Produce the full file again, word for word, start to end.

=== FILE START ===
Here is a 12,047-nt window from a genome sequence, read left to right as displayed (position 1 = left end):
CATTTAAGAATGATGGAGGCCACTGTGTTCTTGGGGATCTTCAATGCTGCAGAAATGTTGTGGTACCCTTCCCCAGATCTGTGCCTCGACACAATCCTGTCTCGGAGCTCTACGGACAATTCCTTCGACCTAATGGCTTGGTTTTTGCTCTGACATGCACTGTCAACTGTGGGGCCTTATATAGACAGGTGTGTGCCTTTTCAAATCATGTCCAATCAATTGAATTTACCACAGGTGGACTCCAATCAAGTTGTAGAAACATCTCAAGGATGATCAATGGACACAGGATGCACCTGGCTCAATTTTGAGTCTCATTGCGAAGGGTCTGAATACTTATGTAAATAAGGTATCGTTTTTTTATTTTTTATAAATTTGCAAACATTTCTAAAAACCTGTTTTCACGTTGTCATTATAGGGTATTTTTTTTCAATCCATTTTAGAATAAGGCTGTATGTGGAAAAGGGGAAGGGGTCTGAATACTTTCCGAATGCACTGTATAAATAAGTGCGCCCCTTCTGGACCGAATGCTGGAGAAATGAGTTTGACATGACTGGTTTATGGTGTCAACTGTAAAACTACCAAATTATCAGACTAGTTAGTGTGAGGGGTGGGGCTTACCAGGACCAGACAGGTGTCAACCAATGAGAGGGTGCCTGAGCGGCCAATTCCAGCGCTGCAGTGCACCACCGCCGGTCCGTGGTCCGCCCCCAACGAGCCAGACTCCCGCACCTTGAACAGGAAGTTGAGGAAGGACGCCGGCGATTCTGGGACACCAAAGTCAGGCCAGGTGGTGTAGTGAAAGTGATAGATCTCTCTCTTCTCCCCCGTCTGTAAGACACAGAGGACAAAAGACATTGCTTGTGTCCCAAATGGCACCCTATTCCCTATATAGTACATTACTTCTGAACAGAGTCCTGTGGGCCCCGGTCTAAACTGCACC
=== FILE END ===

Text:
Here is a 12,047-nt window from a genome sequence, read left to right as displayed (position 1 = left end):
CATTTAAGAATGATGGAGGCCACTGTGTTCTTGGGGATCTTCAATGCTGCAGAAATGTTGTGGTACCCTTCCCCAGATCTGTGCCTCGACACAATCCTGTCTCGGAGCTCTACGGACAATTCCTTCGACCTAATGGCTTGGTTTTTGCTCTGACATGCACTGTCAACTGTGGGGCCTTATATAGACAGGTGTGTGCCTTTTCAAATCATGTCCAATCAATTGAATTTACCACAGGTGGACTCCAATCAAGTTGTAGAAACATCTCAAGGATGATCAATGGACACAGGATGCACCTGGCTCAATTTTGAGTCTCATTGCGAAGGGTCTGAATACTTATGTAAATAAGGTATCGTTTTTTTATTTTTTATAAATTTGCAAACATTTCTAAAAACCTGTTTTCACGTTGTCATTATAGGGTATTTTTTTTCAATCCATTTTAGAATAAGGCTGTATGTGGAAAAGGGGAAGGGGTCTGAATACTTTCCGAATGCACTGTATAAATAAGTGCGCCCCTTCTGGACCGAATGCTGGAGAAATGAGTTTGACATGACTGGTTTATGGTGTCAACTGTAAAACTACCAAATTATCAGACTAGTTAGTGTGAGGGGTGGGGCTTACCAGGACCAGACAGGTGTCAACCAATGAGAGGGTGCCTGAGCGGCCAATTCCAGCGCTGCAGTGCACCACCGCCGGTCCGTGGTCCGCCCCCAACGAGCCAGACTCCCGCACCTTGAACAGGAAGTTGAGGAAGGACGCCGGCGATTCTGGGACACCAAAGTCAGGCCAGGTGGTGTAGTGAAAGTGATAGATCTCTCTCTTCTCCCCCGTCTGTAAGACACAGAGGACAAAAGACATTGCTTGTGTCCCAAATGGCACCCTATTCCCTATATAGTACATTACTTCTGAACAGAGTCCTGTGGGCCCCGGTCTAAACTGCACC